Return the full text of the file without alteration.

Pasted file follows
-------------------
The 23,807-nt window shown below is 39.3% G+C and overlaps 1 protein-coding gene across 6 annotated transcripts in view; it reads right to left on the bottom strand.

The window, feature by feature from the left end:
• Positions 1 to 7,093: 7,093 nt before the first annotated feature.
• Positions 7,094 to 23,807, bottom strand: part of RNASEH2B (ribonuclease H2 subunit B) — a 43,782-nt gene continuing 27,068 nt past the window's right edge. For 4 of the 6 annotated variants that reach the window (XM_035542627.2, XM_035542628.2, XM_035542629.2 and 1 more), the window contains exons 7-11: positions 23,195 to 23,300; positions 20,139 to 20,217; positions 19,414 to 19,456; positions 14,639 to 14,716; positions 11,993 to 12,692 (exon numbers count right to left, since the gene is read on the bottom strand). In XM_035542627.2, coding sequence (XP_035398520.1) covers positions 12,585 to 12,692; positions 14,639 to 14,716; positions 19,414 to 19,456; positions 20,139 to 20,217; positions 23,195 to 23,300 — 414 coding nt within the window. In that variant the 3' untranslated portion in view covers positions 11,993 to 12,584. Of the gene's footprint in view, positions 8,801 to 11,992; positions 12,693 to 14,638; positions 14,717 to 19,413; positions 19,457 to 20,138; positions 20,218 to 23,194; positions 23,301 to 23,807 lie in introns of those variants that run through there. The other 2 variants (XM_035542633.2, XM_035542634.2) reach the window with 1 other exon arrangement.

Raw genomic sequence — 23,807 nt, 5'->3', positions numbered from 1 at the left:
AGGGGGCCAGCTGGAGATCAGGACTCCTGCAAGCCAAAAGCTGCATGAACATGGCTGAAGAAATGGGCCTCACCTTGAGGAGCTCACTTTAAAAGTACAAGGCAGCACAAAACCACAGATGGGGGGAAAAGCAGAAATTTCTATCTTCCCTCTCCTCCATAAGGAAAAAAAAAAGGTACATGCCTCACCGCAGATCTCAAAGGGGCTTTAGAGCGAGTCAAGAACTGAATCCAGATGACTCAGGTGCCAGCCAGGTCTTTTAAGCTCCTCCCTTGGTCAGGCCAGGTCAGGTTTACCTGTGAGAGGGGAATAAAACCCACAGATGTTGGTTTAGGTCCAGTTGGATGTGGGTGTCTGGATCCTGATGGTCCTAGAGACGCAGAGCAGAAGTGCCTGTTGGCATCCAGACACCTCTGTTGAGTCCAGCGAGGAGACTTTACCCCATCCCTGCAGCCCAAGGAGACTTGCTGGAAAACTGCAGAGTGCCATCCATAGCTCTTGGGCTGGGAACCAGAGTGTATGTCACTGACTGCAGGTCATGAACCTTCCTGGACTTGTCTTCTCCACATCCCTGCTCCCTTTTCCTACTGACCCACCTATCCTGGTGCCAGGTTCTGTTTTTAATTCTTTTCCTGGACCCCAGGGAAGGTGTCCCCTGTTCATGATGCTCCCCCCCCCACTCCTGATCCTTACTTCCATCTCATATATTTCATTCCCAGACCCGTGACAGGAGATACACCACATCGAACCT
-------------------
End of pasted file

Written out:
The 23,807-nt window shown below is 39.3% G+C and overlaps 1 protein-coding gene across 6 annotated transcripts in view; it reads right to left on the bottom strand.

The window, feature by feature from the left end:
• Positions 1 to 7,093: 7,093 nt before the first annotated feature.
• Positions 7,094 to 23,807, bottom strand: part of RNASEH2B (ribonuclease H2 subunit B) — a 43,782-nt gene continuing 27,068 nt past the window's right edge. For 4 of the 6 annotated variants that reach the window (XM_035542627.2, XM_035542628.2, XM_035542629.2 and 1 more), the window contains exons 7-11: positions 23,195 to 23,300; positions 20,139 to 20,217; positions 19,414 to 19,456; positions 14,639 to 14,716; positions 11,993 to 12,692 (exon numbers count right to left, since the gene is read on the bottom strand). In XM_035542627.2, coding sequence (XP_035398520.1) covers positions 12,585 to 12,692; positions 14,639 to 14,716; positions 19,414 to 19,456; positions 20,139 to 20,217; positions 23,195 to 23,300 — 414 coding nt within the window. In that variant the 3' untranslated portion in view covers positions 11,993 to 12,584. Of the gene's footprint in view, positions 8,801 to 11,992; positions 12,693 to 14,638; positions 14,717 to 19,413; positions 19,457 to 20,138; positions 20,218 to 23,194; positions 23,301 to 23,807 lie in introns of those variants that run through there. The other 2 variants (XM_035542633.2, XM_035542634.2) reach the window with 1 other exon arrangement.

Raw genomic sequence — 23,807 nt, 5'->3', positions numbered from 1 at the left:
AGGGGGCCAGCTGGAGATCAGGACTCCTGCAAGCCAAAAGCTGCATGAACATGGCTGAAGAAATGGGCCTCACCTTGAGGAGCTCACTTTAAAAGTACAAGGCAGCACAAAACCACAGATGGGGGGAAAAGCAGAAATTTCTATCTTCCCTCTCCTCCATAAGGAAAAAAAAAAGGTACATGCCTCACCGCAGATCTCAAAGGGGCTTTAGAGCGAGTCAAGAACTGAATCCAGATGACTCAGGTGCCAGCCAGGTCTTTTAAGCTCCTCCCTTGGTCAGGCCAGGTCAGGTTTACCTGTGAGAGGGGAATAAAACCCACAGATGTTGGTTTAGGTCCAGTTGGATGTGGGTGTCTGGATCCTGATGGTCCTAGAGACGCAGAGCAGAAGTGCCTGTTGGCATCCAGACACCTCTGTTGAGTCCAGCGAGGAGACTTTACCCCATCCCTGCAGCCCAAGGAGACTTGCTGGAAAACTGCAGAGTGCCATCCATAGCTCTTGGGCTGGGAACCAGAGTGTATGTCACTGACTGCAGGTCATGAACCTTCCTGGACTTGTCTTCTCCACATCCCTGCTCCCTTTTCCTACTGACCCACCTATCCTGGTGCCAGGTTCTGTTTTTAATTCTTTTCCTGGACCCCAGGGAAGGTGTCCCCTGTTCATGATGCTCCCCCCCCCACTCCTGATCCTTACTTCCATCTCATATATTTCATTCCCAGACCCGTGACAGGAGATACACCACATCGAACCT